Can Rupert Murdoch's new Digital Newspaper, "The Daily", become a Successful Brand?
Rupert Murdoch has announced the creation of a new digital newspaper exclusively for the iPad and other tablet devices. It will not be available to standard Internet users, and will cost iPad and other tablet users 99¢ a week or $4.25 a month. The real question is a fundamental brand question… will The Daily represent an attractive enough branded alternative to sustain a business?
The challenge for all news providers is to figure out how to monetize their content. Because the Internet provides so many ways to get free news and information, up until now users have found ways to get what they need free. The question is whether an assemblage of the days news, delivered on an iPad, under the banner of The Daily is unique enough.
Brands that are successful over time provide something that is both unique and differentiated, and also answers a key target audience need. Great brands in any category have figured out how to differentiate themselves so that consumers develop a preference… and that preference is confirmed every time a consumer uses the product. Said another way, you can’t just say you are good, you must prove it each time a consumer has an interaction.
The available information is that The Daily iPaper will be much like a newspaper, assembled every evening as a digest of the day’s news. While there may be updates, it is intended, at least initially, as a static print edition rather than having a rolling news format. If this is true, I don’t really get how they will be unique, or provide me with anything I don’t already get. And, The Daily can’t simply rely on the coolness of the iPad as a certainty. Technologically, other tablet brands are catching up.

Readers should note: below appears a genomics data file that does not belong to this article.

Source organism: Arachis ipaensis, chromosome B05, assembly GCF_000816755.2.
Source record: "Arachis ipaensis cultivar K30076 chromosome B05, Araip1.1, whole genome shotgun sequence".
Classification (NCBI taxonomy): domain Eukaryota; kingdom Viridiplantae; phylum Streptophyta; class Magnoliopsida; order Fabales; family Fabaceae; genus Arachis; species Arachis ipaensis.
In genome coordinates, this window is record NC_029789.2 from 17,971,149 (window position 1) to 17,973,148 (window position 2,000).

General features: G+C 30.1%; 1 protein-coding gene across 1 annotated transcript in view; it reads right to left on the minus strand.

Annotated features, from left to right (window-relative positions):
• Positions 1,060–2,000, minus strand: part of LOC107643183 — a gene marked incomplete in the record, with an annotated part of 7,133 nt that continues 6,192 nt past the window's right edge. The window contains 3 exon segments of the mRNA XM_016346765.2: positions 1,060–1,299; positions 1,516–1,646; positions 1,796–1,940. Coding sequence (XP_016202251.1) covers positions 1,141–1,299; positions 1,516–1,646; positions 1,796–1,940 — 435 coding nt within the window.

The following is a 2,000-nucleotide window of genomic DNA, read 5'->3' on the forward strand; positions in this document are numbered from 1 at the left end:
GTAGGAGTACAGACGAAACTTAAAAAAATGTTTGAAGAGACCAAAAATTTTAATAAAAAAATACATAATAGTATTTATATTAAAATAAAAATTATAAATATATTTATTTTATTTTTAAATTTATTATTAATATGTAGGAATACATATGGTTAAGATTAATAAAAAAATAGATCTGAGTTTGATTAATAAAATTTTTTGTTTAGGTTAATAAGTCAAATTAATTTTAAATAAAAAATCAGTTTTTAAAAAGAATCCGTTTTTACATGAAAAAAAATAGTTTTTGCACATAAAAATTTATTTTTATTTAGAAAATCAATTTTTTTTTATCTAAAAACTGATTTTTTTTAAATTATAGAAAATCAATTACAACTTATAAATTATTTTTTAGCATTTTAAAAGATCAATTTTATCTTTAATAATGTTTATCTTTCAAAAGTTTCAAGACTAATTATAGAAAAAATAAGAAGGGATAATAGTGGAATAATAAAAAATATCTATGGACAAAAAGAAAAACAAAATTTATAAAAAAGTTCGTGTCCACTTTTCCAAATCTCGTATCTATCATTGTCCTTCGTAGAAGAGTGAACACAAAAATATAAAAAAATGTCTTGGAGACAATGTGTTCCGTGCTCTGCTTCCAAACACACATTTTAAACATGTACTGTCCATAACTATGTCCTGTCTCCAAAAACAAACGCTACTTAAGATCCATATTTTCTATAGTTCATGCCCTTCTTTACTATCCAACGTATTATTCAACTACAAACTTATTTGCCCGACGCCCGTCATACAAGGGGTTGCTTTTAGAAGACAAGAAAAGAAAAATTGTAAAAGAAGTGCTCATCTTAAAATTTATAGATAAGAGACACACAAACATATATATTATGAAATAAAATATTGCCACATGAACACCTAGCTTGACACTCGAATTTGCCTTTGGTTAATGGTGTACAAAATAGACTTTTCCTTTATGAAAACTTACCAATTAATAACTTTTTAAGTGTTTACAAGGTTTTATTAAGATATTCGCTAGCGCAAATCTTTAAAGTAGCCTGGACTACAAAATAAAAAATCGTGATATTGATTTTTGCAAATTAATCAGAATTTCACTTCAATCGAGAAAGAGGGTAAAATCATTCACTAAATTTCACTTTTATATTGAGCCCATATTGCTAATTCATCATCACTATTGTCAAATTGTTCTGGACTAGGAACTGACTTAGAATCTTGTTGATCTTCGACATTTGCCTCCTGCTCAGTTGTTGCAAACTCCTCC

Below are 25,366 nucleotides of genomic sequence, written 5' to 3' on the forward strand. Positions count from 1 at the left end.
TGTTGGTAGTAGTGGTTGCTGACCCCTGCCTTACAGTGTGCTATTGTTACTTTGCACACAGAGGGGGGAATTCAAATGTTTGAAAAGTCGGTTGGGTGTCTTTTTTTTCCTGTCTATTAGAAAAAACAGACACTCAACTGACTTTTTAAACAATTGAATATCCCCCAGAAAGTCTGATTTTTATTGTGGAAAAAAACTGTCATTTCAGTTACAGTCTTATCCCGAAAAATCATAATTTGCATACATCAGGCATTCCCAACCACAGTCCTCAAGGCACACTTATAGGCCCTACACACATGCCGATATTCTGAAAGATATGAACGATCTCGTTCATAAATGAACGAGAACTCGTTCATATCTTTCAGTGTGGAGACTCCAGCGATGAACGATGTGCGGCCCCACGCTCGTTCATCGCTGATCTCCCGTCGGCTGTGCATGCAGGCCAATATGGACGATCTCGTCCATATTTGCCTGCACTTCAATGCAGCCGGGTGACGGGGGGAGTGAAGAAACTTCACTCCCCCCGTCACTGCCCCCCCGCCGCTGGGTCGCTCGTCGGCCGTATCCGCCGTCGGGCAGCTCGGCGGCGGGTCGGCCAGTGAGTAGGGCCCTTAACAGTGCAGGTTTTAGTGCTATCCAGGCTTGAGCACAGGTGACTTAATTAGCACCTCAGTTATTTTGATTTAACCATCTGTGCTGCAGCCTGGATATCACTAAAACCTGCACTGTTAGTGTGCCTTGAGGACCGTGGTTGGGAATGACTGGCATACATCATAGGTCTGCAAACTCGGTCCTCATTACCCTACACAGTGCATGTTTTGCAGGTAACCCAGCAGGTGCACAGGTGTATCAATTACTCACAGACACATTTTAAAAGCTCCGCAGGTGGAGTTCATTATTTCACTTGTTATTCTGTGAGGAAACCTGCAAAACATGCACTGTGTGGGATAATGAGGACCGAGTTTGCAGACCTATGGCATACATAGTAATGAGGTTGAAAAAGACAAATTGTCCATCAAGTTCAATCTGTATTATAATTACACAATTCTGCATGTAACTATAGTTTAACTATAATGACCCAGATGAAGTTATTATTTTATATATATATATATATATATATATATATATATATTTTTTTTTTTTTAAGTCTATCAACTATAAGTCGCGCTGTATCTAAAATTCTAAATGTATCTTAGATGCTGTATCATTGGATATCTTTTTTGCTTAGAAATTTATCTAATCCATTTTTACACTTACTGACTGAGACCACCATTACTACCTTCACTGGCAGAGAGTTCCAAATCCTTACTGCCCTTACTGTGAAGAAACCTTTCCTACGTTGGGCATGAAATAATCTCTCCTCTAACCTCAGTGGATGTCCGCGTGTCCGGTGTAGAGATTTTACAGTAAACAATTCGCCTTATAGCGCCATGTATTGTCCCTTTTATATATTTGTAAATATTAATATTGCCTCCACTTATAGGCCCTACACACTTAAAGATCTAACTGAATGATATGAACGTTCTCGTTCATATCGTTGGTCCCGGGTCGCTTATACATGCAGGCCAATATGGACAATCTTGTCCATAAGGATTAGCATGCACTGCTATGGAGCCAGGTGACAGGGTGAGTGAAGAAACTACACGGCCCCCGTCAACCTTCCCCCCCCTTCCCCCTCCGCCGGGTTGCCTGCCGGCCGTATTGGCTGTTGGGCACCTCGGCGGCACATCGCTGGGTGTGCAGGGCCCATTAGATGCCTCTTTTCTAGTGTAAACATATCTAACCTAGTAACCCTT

There are several trends in play here. First, physical newspaper circulations are down globally with a few exceptions. Second, there has been some serious consolidation going on over the past year or so. Bloomberg bought Businessweek from McGraw-Hill, Newsweek is merging with the Daily Beast, etc. Third, the shift to doing things digitally is moving at a faster pace than one could have expected. In my profession, I hardly know anyone who doesn’t get their news and information digitally. Print is a supplement, but not as important a primary driver as in the past. Not to mention kids today who turn to digital first as their source.
But while efficiency and technology are driving the creation of The Daily, I am concerned that it may not make it. Murdoch has to build this consolidated information base, and is seriously committed to do so. One can envision the multitude of brand extensions off that content base, but the first step is building a brand that is truly unique and robust enough to have consumers shell out money in a universe of free content. They appear to be banking on convenience via the iPad association. He has hired some of the best talent in the business, and their mandate should be to develop something unique. My suspicion is that The Daily will be forced to take on a strong perspective on the news (much like the jaded news programs in the US today) in order to secure and grow an audience. This is today’s reality. But in the end, the challenge of The Daily brand is in interesting and costly experiment.
So here’s my question to readers. What must Murdoch and his team do to make The Daily a strong brand that can survive? Please post your thoughts for discussion and debate.